This course focuses on autonomy in the domain of the law of obligations.
The first part of this course deals with the question of how much autonomy exists with respect to the law that governs the parties' relations. This question is pertinent for all contracts, especially for international ones, but becomes more difficult when the bargaining positions of the parties are unequal (e.g. in consumer and insurance contracts). Party autonomy is also pertinent in tort law: when and how can parties choose the law that regulate their tort?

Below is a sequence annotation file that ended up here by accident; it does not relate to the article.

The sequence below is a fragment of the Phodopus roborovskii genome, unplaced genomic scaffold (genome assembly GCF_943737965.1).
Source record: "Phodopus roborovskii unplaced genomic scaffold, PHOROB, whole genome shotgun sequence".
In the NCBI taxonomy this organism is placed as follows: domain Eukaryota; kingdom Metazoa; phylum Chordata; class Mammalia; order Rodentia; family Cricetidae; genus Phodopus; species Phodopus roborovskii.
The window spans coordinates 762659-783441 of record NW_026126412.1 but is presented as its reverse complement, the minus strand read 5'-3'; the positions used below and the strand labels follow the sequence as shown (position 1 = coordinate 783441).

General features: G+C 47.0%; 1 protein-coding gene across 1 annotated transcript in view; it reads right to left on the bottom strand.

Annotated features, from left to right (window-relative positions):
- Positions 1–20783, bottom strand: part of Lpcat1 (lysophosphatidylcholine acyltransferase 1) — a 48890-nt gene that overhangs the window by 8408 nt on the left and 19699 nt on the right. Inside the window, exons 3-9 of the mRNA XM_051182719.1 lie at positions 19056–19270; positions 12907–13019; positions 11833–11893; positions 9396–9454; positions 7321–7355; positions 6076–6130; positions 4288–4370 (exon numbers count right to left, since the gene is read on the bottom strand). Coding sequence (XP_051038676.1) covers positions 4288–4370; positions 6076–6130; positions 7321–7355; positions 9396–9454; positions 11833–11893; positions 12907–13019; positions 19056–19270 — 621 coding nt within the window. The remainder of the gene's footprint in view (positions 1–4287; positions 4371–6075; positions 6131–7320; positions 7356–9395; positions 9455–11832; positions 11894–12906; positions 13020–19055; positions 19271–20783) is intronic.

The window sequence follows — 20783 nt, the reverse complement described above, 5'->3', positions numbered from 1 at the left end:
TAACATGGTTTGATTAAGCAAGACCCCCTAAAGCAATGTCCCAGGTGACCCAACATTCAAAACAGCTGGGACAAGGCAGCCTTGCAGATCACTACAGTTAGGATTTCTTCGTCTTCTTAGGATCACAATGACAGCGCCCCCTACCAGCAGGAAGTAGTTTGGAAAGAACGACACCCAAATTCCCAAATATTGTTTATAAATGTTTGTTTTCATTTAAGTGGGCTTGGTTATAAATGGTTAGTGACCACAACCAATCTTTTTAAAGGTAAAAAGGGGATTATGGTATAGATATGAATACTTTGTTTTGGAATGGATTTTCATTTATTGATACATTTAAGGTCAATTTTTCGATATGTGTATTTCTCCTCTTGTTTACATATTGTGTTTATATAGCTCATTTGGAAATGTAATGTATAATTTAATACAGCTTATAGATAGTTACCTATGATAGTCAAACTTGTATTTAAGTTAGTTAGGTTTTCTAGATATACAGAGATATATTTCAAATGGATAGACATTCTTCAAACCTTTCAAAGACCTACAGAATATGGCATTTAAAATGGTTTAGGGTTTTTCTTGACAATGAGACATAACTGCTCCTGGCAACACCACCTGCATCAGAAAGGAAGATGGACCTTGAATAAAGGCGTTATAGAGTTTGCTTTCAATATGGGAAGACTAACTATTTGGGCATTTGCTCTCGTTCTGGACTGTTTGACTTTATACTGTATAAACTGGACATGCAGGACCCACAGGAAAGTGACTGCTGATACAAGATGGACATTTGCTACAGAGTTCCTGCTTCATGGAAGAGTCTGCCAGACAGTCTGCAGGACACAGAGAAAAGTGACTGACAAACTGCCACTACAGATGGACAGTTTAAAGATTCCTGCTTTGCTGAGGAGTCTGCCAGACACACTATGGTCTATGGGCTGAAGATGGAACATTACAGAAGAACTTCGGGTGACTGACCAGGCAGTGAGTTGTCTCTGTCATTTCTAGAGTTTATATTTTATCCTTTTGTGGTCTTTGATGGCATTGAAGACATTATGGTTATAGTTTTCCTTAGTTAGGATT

The second part focuses on means of dispute settlement in private disputes. While parties can revert to courts, they can also choose to revert to non-judicial means of dispute settlement such as arbitration or mediation. Mediation is increasingly encouraged because of the cost saving to the State, and in family matters in order to reduce the conflict which partners and children experience. While arbitration is broadly accepted in commercial disputes, there are still differences in approaches by national systems, and differences also exist on the extent to which arbitration can be used outside the commercial contract sphere.